Located in the Old Town of Vilnius, the Arka Gallery is one of the city’s four galleries founded by the Lithuanian Artists’ Association. It is also one of the largest galleries in the capital, comprising nearly 500 square meters of exhibition space across six rooms. Arka Gallery arranges up to 40 exhibitions annually, including those throughout Lithuania and abroad. It displays a broad range of media, from glass art exhibitions to drawings and prints by artists like Czech cultural icon Oldřich Kulhánek. In the past it has hosted national textile biennials, presenting innovative textile works. The gallery also organizes cultural events, such as concerts and book launches.
Arka Gallery, Aušros Vartų st. 7, Vilnius, Lithuania, +370 5 212 1319
Galerija ‘terra recognita’
‘Terra recognita‘ is a private institution that operates a gallery, which was founded in 2009 by artist Saulius Vaitiekūnas. Lithuanian-born Vaitiekūnas is known for his ambitious sculptures that combine everyday objects with heavy-duty materials, like wood, stone, and metal, in powerfully simple designs. Galerija ‘terra recognita’ presents dynamic works by Vaitiekūnas, including his playful sculptures and installations, as well as contemporary jewelry in beautiful minimalist designs. Furthermore, ‘terra recognita’ encompasses a fund that aims to conserve and develop Lithuanian art heritage; its ambitions entail supporting artists financially and creating educational programs involving metal and stonework techniques.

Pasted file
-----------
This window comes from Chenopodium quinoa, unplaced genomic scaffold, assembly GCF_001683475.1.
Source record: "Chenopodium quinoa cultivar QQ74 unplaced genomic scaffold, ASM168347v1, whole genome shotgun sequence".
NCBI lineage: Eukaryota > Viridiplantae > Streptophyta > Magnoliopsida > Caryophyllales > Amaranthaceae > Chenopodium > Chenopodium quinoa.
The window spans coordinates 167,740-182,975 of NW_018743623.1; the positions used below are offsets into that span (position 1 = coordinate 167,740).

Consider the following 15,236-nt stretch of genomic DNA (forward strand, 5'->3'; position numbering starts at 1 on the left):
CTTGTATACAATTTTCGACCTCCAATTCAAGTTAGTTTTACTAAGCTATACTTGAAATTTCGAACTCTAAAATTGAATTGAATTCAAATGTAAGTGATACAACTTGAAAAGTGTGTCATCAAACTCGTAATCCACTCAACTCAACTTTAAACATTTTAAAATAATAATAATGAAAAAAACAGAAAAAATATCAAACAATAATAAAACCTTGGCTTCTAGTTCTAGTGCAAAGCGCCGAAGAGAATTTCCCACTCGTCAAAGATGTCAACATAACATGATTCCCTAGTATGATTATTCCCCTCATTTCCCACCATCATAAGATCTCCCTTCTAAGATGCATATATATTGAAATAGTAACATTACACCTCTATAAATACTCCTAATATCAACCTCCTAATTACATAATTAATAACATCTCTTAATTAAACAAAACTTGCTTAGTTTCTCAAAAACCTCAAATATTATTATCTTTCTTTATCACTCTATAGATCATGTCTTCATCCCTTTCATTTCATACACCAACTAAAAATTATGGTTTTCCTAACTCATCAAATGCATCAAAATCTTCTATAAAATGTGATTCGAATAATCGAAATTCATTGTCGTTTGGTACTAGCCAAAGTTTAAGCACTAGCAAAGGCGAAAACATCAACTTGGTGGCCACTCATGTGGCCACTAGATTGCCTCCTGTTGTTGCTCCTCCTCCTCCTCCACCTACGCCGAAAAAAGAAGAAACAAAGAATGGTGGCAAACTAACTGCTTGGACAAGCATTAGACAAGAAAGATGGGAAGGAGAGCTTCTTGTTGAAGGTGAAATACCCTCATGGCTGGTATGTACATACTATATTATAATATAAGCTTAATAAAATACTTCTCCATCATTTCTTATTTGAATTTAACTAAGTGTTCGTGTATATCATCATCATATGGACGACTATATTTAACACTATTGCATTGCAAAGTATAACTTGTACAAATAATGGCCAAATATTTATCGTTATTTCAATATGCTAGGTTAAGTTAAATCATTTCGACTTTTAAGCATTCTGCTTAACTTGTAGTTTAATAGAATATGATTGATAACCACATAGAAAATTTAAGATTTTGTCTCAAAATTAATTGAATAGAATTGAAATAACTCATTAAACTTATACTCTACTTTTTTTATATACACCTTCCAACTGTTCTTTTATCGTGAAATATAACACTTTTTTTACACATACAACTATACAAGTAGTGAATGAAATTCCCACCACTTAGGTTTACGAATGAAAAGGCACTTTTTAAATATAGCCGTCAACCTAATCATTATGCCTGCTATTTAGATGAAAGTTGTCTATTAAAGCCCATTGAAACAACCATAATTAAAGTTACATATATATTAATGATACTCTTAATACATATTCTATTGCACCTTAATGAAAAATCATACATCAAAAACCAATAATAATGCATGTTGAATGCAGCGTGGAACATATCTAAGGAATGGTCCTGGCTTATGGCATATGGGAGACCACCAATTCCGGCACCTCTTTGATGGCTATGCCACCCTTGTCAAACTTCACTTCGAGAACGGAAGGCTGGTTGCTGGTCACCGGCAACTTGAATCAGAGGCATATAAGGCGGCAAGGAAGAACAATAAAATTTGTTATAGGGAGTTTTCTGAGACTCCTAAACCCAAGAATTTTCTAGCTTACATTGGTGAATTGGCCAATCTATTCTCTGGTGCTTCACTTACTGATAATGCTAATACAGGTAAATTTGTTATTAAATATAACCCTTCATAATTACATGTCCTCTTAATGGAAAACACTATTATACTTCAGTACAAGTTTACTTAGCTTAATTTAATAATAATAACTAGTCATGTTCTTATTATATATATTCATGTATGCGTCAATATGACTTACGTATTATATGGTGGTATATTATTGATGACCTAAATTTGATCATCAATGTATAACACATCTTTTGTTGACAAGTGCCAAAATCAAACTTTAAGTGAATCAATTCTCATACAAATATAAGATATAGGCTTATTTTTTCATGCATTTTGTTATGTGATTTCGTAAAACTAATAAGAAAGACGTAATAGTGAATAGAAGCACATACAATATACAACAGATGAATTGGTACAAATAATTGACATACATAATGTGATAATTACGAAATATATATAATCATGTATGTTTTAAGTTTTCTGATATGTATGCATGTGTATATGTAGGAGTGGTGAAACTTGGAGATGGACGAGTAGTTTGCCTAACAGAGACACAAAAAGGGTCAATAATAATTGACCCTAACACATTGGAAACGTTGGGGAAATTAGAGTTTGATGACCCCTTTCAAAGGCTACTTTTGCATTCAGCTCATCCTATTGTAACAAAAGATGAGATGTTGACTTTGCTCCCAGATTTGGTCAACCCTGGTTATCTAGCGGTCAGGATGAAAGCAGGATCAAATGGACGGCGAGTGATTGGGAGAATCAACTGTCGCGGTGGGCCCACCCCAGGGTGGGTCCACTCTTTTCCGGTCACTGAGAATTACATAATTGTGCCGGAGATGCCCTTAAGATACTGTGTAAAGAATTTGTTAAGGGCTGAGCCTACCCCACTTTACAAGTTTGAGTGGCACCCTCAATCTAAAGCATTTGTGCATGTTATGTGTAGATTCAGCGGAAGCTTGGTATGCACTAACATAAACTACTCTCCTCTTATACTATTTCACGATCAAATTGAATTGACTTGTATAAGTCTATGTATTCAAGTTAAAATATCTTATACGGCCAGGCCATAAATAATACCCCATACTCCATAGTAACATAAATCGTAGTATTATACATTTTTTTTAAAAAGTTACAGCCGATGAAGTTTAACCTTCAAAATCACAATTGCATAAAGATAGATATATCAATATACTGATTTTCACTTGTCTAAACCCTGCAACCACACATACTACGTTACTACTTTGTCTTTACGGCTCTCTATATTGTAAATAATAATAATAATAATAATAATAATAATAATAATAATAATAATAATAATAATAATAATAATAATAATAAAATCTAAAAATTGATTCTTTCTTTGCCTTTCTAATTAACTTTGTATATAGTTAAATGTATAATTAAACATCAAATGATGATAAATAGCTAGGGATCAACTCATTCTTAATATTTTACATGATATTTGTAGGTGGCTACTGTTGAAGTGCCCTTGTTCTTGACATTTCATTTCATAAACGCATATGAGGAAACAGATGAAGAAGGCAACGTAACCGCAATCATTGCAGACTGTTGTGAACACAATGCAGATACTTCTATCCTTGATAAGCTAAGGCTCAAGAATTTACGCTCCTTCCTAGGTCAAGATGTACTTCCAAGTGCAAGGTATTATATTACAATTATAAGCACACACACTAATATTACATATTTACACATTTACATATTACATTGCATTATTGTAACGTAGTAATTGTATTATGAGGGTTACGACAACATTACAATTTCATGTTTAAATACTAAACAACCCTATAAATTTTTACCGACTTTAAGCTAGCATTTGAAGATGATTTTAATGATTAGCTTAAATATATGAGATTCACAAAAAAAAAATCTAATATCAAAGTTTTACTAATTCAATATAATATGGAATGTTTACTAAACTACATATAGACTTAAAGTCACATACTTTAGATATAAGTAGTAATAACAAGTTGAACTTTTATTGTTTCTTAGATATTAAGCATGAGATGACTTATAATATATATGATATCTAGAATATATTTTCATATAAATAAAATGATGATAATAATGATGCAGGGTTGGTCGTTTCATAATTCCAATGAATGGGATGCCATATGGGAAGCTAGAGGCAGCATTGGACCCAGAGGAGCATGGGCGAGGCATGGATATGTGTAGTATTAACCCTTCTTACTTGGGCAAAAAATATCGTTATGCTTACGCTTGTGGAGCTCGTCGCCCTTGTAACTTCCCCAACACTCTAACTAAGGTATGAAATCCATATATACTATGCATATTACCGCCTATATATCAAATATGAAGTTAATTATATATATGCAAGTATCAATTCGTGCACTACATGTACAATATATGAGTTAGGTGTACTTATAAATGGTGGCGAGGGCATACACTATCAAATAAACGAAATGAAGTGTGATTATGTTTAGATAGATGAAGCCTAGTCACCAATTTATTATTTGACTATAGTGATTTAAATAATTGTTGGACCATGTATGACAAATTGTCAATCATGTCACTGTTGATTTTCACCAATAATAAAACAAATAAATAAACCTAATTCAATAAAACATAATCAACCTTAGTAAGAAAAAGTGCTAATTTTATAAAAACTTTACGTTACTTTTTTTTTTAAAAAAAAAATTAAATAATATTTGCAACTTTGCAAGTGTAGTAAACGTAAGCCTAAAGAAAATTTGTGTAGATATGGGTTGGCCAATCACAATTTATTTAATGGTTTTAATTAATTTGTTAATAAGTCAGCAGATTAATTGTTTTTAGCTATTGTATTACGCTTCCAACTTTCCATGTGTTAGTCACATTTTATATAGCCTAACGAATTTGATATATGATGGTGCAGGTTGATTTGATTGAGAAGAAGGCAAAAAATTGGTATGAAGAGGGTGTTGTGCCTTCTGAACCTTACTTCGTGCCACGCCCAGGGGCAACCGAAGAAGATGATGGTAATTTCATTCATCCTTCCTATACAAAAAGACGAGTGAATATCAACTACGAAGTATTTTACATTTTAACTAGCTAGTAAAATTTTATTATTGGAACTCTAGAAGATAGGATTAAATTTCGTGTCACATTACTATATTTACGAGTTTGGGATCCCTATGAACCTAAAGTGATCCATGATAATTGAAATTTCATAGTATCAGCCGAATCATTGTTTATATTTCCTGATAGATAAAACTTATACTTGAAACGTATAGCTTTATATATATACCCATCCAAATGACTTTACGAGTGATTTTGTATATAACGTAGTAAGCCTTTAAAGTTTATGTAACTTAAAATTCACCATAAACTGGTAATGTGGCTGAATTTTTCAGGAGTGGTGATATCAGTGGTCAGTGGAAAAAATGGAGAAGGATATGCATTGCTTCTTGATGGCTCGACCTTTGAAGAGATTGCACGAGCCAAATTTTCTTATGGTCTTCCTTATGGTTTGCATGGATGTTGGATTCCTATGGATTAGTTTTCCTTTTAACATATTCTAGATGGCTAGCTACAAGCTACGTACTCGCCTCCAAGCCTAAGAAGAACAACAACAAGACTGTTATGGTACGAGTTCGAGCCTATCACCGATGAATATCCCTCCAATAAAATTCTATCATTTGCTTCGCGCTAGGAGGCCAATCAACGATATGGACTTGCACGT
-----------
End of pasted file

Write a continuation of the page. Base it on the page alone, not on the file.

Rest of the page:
Galerija ‘terra recognita’, Stiklių st.7, Vilnius, Lithuania, +370 5 231 3907
The contemporary visual art and jewelry on display at (AV17) GALERIJA contrasts boldly with the old-world charm of the 17th-century building it is housed in. The gallery aims to promote Lithuanian art to an international audience, as well as introduce foreign artists to Vilnius. Monthly shows are orientated towards conceptual art, such as the humorously inventive exhibition Motor, Latex and Air by Kestutis Svirnelis. Experimentation is also prevalent in the gallery’s jewelry exhibitions, such as Francine Oeyen‘s collection of painted and embroidered discarded materials, creating colorful, eye-catching pieces. In addition to exhibitions, (AV17) GALERIJA organizes evenings dedicated to fashion, literature, music or performance.
(AV17) GALERIJA, Aušros Vartų st. 17, Vilnius, Lithuania, +370 5 212 5791
By Rebecca Steel